Imagination Academy 2014 Begins
On Tuesday, July 8, the 67th Street Library kicked off its third annual Imagination Academy. This special writing workshop brings 12 different published authors to the branch over 4 weeks to work with kids ages 8-13. Children’s Librarian Jacqueline Schector, along with interns Amber and Nicole, began this summer with a week dedicated to writing fiction.
Our first guest was Lisa Greenwald, author of several novels for tweens and teens. In her presentation, she spoke about her life growing up as a writer and shared her life-long struggles with constructing plots. In the workshop, the kids shared several stories - one resulting from the prompt: “It all started when I ate the enchilada”, and one about any object in the room. After hearing about talking enchiladas and superhero trash cans. The day wrapped up with a discussion about the difficulties of writing and sharing work about ourselves.
On Wednesday, we welcomed Courtney Sheinmel, author of the popular Stella Batts series, among other works. Ms. Sheinmel told the group that she used to be a lawyer until she realized that she should be doing what she loved - writing! She advised the kids to "show up" for the things they love and to take their writing seriously, even if others do not. Later in the afternoon, the kids played a collaborative game, adding an “unfortunately” or “fortunately” plot twist to the previous person’s sentence. This led to a hilarious story in which Jackie the librarian tried to ride a fire-breathing dragon by feeding him cupcakes! The kids also wrote plots about being trapped in a room, based on the part of Ms. Sheinmel’s book (and real-life experience) “Sincerely”, where characters are locked in a stairwell.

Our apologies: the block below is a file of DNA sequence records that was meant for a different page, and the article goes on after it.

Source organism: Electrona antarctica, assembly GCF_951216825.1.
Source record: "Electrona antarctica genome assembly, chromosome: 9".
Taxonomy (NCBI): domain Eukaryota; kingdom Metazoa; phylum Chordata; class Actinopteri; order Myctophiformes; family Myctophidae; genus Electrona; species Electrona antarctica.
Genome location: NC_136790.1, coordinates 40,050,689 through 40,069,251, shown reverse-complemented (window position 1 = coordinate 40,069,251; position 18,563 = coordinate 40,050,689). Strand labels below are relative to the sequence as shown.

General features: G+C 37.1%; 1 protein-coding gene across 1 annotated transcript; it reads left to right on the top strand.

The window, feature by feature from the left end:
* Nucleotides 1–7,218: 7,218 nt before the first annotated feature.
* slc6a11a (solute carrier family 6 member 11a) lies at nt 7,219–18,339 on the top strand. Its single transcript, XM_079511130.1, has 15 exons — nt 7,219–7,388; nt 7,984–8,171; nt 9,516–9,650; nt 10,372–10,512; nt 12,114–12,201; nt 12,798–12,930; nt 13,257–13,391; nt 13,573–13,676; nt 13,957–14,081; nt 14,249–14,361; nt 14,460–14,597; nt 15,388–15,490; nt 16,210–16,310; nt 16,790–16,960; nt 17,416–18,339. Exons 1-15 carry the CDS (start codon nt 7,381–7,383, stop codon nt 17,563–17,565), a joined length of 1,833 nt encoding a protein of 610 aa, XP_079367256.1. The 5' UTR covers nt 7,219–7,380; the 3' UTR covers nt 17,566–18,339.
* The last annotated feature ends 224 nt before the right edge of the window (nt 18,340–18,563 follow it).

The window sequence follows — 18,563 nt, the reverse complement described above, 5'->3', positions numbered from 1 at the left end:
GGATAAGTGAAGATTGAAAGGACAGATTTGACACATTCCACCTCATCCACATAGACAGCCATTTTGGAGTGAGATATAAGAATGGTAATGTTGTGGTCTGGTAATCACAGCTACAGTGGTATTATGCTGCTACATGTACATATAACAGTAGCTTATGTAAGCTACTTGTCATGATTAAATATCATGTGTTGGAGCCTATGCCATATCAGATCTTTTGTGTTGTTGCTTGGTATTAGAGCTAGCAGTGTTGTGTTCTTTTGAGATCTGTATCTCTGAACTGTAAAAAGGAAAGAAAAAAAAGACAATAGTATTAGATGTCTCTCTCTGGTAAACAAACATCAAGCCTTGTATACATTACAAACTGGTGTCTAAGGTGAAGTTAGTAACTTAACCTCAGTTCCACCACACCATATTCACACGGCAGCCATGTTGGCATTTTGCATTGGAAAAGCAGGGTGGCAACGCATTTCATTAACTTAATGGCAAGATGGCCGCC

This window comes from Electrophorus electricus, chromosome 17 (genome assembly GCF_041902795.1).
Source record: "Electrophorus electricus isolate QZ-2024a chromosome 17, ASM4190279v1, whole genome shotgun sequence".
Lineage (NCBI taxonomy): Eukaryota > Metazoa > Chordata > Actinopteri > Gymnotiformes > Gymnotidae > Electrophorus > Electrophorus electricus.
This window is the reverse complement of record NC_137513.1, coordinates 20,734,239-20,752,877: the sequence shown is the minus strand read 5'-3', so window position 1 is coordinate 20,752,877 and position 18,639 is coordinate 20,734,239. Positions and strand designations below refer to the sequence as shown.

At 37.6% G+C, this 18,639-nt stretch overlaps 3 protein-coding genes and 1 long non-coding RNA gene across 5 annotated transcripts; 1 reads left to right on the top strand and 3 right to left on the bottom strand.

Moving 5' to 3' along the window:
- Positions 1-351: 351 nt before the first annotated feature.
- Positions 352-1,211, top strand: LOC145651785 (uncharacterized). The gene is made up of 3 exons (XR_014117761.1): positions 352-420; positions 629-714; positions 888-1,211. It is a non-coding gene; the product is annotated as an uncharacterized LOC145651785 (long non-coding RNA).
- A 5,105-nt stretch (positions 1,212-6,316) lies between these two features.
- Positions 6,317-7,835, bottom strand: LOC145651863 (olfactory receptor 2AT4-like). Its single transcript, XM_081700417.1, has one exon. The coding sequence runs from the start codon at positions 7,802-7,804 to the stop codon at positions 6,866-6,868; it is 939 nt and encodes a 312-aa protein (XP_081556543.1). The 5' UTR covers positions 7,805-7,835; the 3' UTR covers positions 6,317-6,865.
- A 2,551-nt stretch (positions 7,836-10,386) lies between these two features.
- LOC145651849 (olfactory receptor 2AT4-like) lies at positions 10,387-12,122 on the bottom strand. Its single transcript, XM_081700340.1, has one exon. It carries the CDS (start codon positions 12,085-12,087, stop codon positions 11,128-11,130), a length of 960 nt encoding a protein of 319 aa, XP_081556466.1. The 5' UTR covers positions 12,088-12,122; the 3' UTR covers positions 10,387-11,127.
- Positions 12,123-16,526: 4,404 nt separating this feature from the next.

Danette Vigilante joined us on Thursday for an inspirational presentation titled “How I Went From a Poor Reader to a Published Writer”. At age 11, her elementary school teacher wrote on the back of her report card that “Danette needs to work on her reading skills”. This upset her, and inspired Ms. Vigilante to read more and improve her reading skills. After developing a love of books by visiting her local library, she later began working on her first book “The Trouble With Half a Moon”, which received many rejections by publishers before finally being accepted. The writing workshop featured advice and exercises about revising one’s first draft. They also worked on character sketches, vivid language, and story organization.
Fridays are led by Jackie the Librarian. The afternoon began with more writing games. First was a simile game where the group improved clichéd phrases like "as stubborn as a mule"; highlights were "as slow as rush hour traffic" and "as stubborn as a teenager who refuses to stop texting".
Next up was a collaborative story game where kids wrote 16 different stories at once by each writing a sentence on a sheet of paper continuing a story and then passing that story to the right.
The final game had everyone come up with a setting, character, and problem. Interns Amber and Nicole then collected those and shuffled them up and handed them out. Kids then wrote stories with their mixed up character/problem/setting sets. Chloe's story about a detective in new york who missed her best friend was the group’s favorite. The second half of the day gave the participants a chance to edit the work they’ve done into a finished product.
Week 2 will also be dedicated studying fiction writing, but with three different authors. Stay tuned!